If you are accused of committing a criminal offence in Queensland, you will usually receive a Notice to appear stating a time and date when you must go to court. For more serious offences, you may be arrested by the police and remanded in custody. For these kinds of offences, a police officer may grant you the right to leave custody and come back for your court appearance (i.e. watch-house bail). Alternatively, you may be kept in custody until you appear before a court for the offence. Once you appear before the court, you can request the right to leave custody and return to court later for your trial if your trial will take longer than a day or will be heard at a later date (i.e. court bail). In both cases, you may enter into a written promise to appear before the court at a particular time and date. This is called a bail undertaking. The rules on being granted bail are in the Bail Act 1980.
If you are arrested in Queensland for committing a crime, you will generally be placed in the custody of a police officer who is legally obliged to consider whether they should grant you bail. If it is impracticable for you to be taken to a court within 24 hours of your arrest, that police officer must choose to either grant you watch-house bail, or issue you with a notice to appear at the court at a later date. Bail can be granted on two conditions: the payment of a deposit of money as security for later appearing in court, or subject to certain special conditions. These special conditions can include, for example, prohibitions on entering certain premises, surrendering your passport, or attending a drug and alcohol assessment referral. These special conditions will only be imposed if the police officer considers it necessary to ensure you do not commit another crime while you are on bail, or to secure your appearance at court. If you are granted bail on the condition of paying a deposit of money as security, you will not enter into a written bail undertaking. Instead, you will forfeit that money if you do not appear at court when required. If you are refused bail by the police officer, they must record their reasons for doing so; however, they do not have to give you a copy of those reasons. You may, however, appeal the refusal to a court.
In Queensland, if you are not granted watch-house bail, you will be remanded in custody until you appear before the court. Once you do so, you can apply for court bail if your trial will be held at a later date. At the bail application hearing, the court can consider any evidence it thinks is relevant to your character, and the prosecutor will give evidence demonstrating why you should not be granted bail. This may include evidence of previous convictions or charges, and evidence of previously breached bail undertakings. The court will refuse your bail application if it considers there to be an unacceptable risk you will commit an offence whilst on bail or not appear at court when required. If your bail application is approved, the bail undertaking is similar to that granted for a watch-house bail, in that your bail may be granted subject to special conditions, or you may simply be required to pay a deposit as security for attending court later. Alternatively, the court may release you into the custody of another person if it thinks you have an impairment of the mind. Also, a court cannot make a costs order for your bail application, so you do not have to pay anything extra for making the application.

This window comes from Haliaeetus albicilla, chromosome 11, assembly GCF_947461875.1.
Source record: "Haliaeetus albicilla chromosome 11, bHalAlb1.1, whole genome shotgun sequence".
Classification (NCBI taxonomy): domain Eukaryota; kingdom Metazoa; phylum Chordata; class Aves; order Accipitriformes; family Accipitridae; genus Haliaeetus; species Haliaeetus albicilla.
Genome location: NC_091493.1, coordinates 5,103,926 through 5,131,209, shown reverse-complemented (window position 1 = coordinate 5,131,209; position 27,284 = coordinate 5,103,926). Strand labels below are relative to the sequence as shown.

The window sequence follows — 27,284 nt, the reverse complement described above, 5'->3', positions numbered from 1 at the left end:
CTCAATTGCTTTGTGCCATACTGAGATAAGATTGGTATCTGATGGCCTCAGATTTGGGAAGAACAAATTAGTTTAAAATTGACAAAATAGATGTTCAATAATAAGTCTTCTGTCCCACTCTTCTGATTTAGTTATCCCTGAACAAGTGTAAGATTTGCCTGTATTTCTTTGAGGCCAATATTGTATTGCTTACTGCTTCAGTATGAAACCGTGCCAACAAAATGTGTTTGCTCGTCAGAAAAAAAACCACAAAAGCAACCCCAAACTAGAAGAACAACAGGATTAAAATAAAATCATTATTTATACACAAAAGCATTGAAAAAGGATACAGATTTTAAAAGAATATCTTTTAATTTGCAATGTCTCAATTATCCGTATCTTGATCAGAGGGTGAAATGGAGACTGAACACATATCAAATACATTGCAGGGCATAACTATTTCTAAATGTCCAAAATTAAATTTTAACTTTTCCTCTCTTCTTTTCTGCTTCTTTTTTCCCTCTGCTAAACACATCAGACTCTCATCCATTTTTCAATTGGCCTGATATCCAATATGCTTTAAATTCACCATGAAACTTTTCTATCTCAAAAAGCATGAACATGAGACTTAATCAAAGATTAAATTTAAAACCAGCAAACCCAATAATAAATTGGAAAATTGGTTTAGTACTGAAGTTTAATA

You will be subject to the terms of your bail undertaking and allowed to leave custody. However, if you breach your bail conditions, a warrant for your arrest in Queensland may be issued. These conditions could include, for example, restrictions on entering certain licensed premises or events where alcohol will be sold, or being within a certain distance of a particular place (for example, a school). If you are not an Australian citizen, you may also be required to hand over your passport.
A court will refuse your bail application if it thinks there is an unacceptable risk you will commit another offence while you are on bail, or you will not attend court when required. If your application is refused, you will be kept in custody until your trial. In making this decision, the court will look to a number of things including your character, how serious the offence is, your home environment and employment, and your history of any previous bail applications. Provided the refusal was not made at the trial itself or by a Supreme Court (which must hear bail applications where the offence may result in life imprisonment), you can have the decision reviewed, usually by the Supreme Court.
Often having a surety will assist you with receiving a positive outcome at a bail application. A surety is a person over 18 years who agrees to forfeit money or other property if you breach the conditions of your bail. The court will have to decide whether the nominated surety is suitable for the role based on their own personal conditions. The court itself will also often require a surety as part of approving your bail application.